Season 1 Episode 8

Listen to the episode here!

Jackie Ward, Ph.D. coordinates strategic initiatives related to research on neurological disorders and stroke at NIH. As the Chief of Staff at the National Institute for Neurological Disorders and Stroke (NINDS), Jackie provides support to the NINDS Director—managing communications, supervising funded projects, and programming cross-institute initiatives.

After becoming frustrated with the fact that her bike commute during graduate school was only equipped with bike lanes in the nicer neighborhood closer to campus, Jackie found herself volunteering to sit on the San Diego Bicycle Advisory Committee. Combined with her interest in policy issues in biomedical research, her time advocating for bike lanes inspired her to pursue a career that merged her passions for problem-solving in science and policy. She applied to the prestigious AAAS Science & Technology Policy Fellowship and she hasn’t left Washington DC since.

In the first season finale of Translate Your Training, Jackie tells us how she went from the lab to the nation’s capital. We learn what science policy is, and how a fellowship in the field can prepare you to work in various parts of government. At the end of the episode, Jackie emphasizes the importance of finding opportunities you enjoy away from the lab that can help you stand out.

Main points and take-aways from this episode:

  • As Chief of Staff to the director of the NINDS, Jackie splits her time between managing the director’s communications, working with others in NINDS to coordinate projects being funded by her institution, and managing new projects that span beyond her own institution like a long-term COVID project.
  • Depending on whether you like diversity in your job duties or a stable job description, the fact that everyday is different as the Chief of Staff to the director of the NINDS can either be a pro or a con.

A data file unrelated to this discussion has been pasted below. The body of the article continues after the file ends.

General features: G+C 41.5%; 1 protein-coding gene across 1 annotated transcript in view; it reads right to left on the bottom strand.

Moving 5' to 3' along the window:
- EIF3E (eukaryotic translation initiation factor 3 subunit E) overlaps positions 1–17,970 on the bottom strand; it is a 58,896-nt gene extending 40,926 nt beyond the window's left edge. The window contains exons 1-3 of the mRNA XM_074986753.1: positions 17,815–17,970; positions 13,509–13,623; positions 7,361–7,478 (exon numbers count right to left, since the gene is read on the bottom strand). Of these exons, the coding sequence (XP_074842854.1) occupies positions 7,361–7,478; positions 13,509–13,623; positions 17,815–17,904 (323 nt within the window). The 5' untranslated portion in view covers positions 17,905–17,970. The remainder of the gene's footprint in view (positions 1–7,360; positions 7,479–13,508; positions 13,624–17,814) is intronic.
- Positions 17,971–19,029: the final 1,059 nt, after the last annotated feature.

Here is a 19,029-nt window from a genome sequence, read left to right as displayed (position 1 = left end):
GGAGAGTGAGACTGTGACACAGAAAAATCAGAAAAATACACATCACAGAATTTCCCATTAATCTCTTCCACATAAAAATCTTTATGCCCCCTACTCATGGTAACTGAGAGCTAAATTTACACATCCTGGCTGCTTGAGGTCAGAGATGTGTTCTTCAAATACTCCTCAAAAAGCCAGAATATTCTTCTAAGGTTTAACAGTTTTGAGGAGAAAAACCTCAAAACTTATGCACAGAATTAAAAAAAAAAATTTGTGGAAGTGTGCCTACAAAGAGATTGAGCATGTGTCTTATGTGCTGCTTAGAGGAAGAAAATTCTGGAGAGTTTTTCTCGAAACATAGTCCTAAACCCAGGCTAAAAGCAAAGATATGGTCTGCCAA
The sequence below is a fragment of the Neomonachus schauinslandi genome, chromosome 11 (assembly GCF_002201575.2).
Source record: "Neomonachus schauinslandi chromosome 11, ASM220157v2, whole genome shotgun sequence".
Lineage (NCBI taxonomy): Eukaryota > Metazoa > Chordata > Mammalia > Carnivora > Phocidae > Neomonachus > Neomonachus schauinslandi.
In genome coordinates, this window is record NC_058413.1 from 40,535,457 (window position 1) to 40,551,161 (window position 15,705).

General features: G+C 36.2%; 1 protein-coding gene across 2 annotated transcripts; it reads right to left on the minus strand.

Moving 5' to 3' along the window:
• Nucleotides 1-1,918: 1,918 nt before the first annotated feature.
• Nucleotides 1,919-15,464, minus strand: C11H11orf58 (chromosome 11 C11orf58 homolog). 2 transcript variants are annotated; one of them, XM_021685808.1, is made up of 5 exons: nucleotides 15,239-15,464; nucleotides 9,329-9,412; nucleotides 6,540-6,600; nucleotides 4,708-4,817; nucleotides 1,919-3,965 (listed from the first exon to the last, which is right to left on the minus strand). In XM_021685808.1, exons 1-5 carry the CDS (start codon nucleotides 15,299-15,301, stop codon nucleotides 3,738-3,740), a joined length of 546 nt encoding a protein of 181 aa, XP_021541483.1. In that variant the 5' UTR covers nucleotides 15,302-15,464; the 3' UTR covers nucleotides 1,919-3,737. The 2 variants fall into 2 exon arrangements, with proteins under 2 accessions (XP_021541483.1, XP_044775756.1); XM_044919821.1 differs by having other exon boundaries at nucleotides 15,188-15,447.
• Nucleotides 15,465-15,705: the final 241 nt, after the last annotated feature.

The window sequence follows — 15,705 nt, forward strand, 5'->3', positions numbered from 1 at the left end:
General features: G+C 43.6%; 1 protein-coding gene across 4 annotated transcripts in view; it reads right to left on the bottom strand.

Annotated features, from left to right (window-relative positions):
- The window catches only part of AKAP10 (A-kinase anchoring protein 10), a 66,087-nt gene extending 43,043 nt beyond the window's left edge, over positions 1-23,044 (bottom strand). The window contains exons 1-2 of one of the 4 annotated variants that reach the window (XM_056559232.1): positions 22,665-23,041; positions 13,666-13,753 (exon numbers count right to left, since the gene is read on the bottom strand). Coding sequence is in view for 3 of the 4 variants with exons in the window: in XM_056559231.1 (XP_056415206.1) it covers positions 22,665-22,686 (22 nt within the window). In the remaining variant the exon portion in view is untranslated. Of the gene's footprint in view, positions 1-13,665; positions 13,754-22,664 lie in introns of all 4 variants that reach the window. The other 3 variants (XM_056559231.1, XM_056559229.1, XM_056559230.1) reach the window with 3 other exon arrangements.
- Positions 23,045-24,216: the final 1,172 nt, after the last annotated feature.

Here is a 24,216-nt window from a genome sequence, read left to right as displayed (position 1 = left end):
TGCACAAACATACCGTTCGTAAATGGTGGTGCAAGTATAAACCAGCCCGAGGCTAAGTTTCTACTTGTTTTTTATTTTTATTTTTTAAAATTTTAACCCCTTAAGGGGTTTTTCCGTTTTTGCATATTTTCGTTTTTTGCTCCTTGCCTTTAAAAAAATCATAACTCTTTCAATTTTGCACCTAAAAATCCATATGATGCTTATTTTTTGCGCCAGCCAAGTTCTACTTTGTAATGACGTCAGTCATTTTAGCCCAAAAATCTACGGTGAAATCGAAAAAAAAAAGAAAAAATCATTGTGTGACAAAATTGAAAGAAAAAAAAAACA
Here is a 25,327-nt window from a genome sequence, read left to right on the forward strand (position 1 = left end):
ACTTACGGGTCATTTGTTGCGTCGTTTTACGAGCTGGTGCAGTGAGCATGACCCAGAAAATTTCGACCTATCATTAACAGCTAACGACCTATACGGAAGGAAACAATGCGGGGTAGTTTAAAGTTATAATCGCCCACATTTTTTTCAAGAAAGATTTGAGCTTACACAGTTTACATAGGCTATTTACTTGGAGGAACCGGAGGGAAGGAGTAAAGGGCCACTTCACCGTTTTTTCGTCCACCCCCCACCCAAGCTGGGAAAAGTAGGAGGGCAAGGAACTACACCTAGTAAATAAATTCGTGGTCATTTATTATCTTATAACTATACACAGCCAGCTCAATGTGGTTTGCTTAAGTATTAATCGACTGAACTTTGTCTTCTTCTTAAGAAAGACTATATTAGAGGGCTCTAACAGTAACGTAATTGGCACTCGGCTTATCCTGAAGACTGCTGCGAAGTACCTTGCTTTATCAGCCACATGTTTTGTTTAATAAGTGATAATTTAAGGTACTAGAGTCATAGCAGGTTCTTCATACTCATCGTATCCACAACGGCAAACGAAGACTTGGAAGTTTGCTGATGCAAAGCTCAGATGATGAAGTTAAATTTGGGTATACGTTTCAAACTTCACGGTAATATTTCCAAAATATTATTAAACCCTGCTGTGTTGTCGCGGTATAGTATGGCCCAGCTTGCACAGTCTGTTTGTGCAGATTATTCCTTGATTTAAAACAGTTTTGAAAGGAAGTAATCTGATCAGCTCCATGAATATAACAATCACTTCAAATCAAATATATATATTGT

• The nature of Jackie’s position places her at a level where rather than being the expert on one topic, she is knowledgeable about many topics that happen within her institution. For some, not being the expert on a certain topic may be a con.
  • As Chief of Staff, Jackie’s position is inherently more reactive than proactive. This can be frustrating for those that prefer to plan ahead in their jobs. 
  • Being a generalist like Jackie gives you the ability to broaden your network within government and talk to more people in and around your institution.
  • The AAAS Science & Technology Policy Fellowship is a great way to get into the field of science policy. The bulk of fellows are matched within the executive branch. A smaller portion of fellows are matched within congress and the judicial branch. 
  • Science policy can mean science for policy or policy for science.
  • Pursue interests that are not directly tied to what you’re doing in the lab. For Jackie, that meant sitting on her city’s committee on alternative transportation to try to add bike lanes to her neighborhood.
  • The communication skills you learn as a scientist—both the technical writing of manuscripts and the concise communication from giving presentations—are invaluable for working in science policy.
  • When applying for positions where other PhDs make up the applicant pool, you need to set yourself apart by highlighting your experiences outside of the lab.
  • There are so many different paths to get to science policy. Pick something you enjoy and stick with it.
  • For graduate students who feel stuck, know that there is light at the end of the tunnel.

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